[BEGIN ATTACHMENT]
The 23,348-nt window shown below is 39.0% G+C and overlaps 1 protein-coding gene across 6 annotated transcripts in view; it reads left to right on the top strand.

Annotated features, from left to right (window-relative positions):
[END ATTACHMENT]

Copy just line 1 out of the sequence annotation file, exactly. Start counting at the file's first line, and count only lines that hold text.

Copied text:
The 23,348-nt window shown below is 39.0% G+C and overlaps 1 protein-coding gene across 6 annotated transcripts in view; it reads left to right on the top strand.